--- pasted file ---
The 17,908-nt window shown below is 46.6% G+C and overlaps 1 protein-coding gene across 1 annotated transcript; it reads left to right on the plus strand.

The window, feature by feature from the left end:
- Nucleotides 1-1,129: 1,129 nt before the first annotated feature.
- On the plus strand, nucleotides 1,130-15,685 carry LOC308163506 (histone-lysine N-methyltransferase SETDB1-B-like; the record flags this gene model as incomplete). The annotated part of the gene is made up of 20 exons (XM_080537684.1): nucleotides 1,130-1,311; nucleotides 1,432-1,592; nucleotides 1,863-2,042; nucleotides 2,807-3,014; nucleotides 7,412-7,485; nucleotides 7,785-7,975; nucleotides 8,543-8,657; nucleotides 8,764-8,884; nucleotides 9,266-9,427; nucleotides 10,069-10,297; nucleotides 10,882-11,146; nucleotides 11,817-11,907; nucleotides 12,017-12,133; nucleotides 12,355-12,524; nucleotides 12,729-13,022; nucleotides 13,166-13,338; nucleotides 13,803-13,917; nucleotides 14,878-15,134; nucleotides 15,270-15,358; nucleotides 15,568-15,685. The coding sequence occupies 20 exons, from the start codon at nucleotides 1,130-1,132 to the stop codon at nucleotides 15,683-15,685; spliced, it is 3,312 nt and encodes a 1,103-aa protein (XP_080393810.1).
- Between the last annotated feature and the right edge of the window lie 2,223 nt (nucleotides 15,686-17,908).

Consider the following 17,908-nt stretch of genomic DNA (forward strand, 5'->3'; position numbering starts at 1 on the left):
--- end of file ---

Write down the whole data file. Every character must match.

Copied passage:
The 17,908-nt window shown below is 46.6% G+C and overlaps 1 protein-coding gene across 1 annotated transcript; it reads left to right on the plus strand.

The window, feature by feature from the left end:
- Nucleotides 1-1,129: 1,129 nt before the first annotated feature.
- On the plus strand, nucleotides 1,130-15,685 carry LOC308163506 (histone-lysine N-methyltransferase SETDB1-B-like; the record flags this gene model as incomplete). The annotated part of the gene is made up of 20 exons (XM_080537684.1): nucleotides 1,130-1,311; nucleotides 1,432-1,592; nucleotides 1,863-2,042; nucleotides 2,807-3,014; nucleotides 7,412-7,485; nucleotides 7,785-7,975; nucleotides 8,543-8,657; nucleotides 8,764-8,884; nucleotides 9,266-9,427; nucleotides 10,069-10,297; nucleotides 10,882-11,146; nucleotides 11,817-11,907; nucleotides 12,017-12,133; nucleotides 12,355-12,524; nucleotides 12,729-13,022; nucleotides 13,166-13,338; nucleotides 13,803-13,917; nucleotides 14,878-15,134; nucleotides 15,270-15,358; nucleotides 15,568-15,685. The coding sequence occupies 20 exons, from the start codon at nucleotides 1,130-1,132 to the stop codon at nucleotides 15,683-15,685; spliced, it is 3,312 nt and encodes a 1,103-aa protein (XP_080393810.1).
- Between the last annotated feature and the right edge of the window lie 2,223 nt (nucleotides 15,686-17,908).

Consider the following 17,908-nt stretch of genomic DNA (forward strand, 5'->3'; position numbering starts at 1 on the left):